Frantic nurses and doctors prepare for the incoming patient. A text page alert makes everyone take up their battle stations. The white-haired surgeon steps into the middle of the room, and the formation reforges around him like the scattering dance of iron particulates induced by a magnetic field. The surgeon extends his hands out in front of him and postures. The assistants encircle him to help put on his battle armor of double-layered blue plastic. A black teenager is wheeled in. A gunshot wound through the chest. Blood paints the room crimson. The room hushes. Only the surgeon speaks, giving commands. A siren of a pregnant woman’s scream resonates throughout the building as she is rushed down the hall through the chestnut double doors.
Next-door, a sixty year old man with ashen gray skin and a vacant glazed stare after years of advancing glaucoma lies still.
X-rays come back. The bullet has miraculously missed all vitals. Put a Band-Aid on it. He can go home. Within minutes, the sanguine battlefield transforms into a spotless, sterile laboratory.
I begin my night shift and enter the ER, stepping past a metal detector to the waiting room. Tonight it is at capacity. Tired families and sleeping children pack the spacious lobby. Some sit on the ground with blankets. A nurse tells me the old man with the crooked face over there has been waiting for over ten hours. I greet the security guard as I creep over patients and swipe my badge to gain entry through the gates of sanctuary.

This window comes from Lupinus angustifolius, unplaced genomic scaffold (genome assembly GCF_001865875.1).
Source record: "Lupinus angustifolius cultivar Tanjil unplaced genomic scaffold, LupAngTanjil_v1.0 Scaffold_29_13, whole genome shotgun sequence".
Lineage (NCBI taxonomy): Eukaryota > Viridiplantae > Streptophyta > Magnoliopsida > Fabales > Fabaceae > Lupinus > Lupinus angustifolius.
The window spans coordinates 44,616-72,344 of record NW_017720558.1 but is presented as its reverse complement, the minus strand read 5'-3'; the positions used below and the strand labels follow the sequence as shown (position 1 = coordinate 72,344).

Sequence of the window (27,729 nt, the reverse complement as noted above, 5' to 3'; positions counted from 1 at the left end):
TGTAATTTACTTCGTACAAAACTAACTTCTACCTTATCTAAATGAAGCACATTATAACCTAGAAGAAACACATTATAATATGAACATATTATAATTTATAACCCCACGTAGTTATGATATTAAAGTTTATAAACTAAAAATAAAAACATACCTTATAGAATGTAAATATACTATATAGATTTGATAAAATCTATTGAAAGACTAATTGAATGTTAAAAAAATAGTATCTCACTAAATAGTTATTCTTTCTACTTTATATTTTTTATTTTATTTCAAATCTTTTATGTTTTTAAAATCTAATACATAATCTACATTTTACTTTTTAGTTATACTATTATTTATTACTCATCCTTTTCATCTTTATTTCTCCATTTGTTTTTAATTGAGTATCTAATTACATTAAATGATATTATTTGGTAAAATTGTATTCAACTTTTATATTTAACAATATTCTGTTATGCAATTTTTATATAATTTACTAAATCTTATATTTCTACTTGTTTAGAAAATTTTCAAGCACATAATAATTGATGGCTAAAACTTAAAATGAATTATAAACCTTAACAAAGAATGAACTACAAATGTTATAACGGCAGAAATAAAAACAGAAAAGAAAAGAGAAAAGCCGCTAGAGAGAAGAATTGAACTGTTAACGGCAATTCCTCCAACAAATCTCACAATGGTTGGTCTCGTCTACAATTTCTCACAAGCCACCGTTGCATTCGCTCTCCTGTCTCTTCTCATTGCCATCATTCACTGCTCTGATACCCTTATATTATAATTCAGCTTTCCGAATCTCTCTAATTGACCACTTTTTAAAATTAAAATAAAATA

I wander down the barren halls towards EM-3, where the emergency department admits non-critical patients. The hospital has a hierarchal structure. The attending physician, the most senior and experienced doctor, walks in front. The residents, interns, medical students then follow in that order forming a V-shape like geese in a flock. I scamper ten feet behind the entourage panting in order to catch up.
The ER triages every patient, a ranking system based on the severity and urgency of the condition. A ranking of 1 is cardiac arrest or a gunshot wound to the chest. A ranking of 5 is something like priapism: some dude decides that it is a medical emergency when he can’t get it down after taking his Viagra. The triage system is necessary because sometimes doctors can’t save everyone due to patient overload. But, how does one determine the value of another’s life? How can anyone decide that the boy turning purple from anaphylactic shock is worth saving before the elderly man suffering a stroke?
The emergency department is organized into four sections in a circle, EM-3, EM-2, EM-1, Trauma. EM-3 takes everyone, mostly patients in a non-critical condition. EM-2 houses pregnant women and newborns. EM-1 is called the “psychiatric ward,” where I am forbidden. Anyone that comes in an ambulance goes directly to Trauma. But, nothing is set in stone. Doctors constantly move, and patients are constantly being moved. The perpetual shuffling of patients from one CT scanner to the next makes my head spin.
I follow my resident’s steps like a careful shadow. We turn around the corner to EM-2 where he is working today. EM-2 looks unremarkable. The walls are steel gray, the air is biting cold, and the floors are strangely immaculate. The rooms are homogenized – one bed and comforter, one chair, a heartrate monitor and pulse oxidizer, several machines that I don’t know the names of, and two waste containers, the red one for biohazard.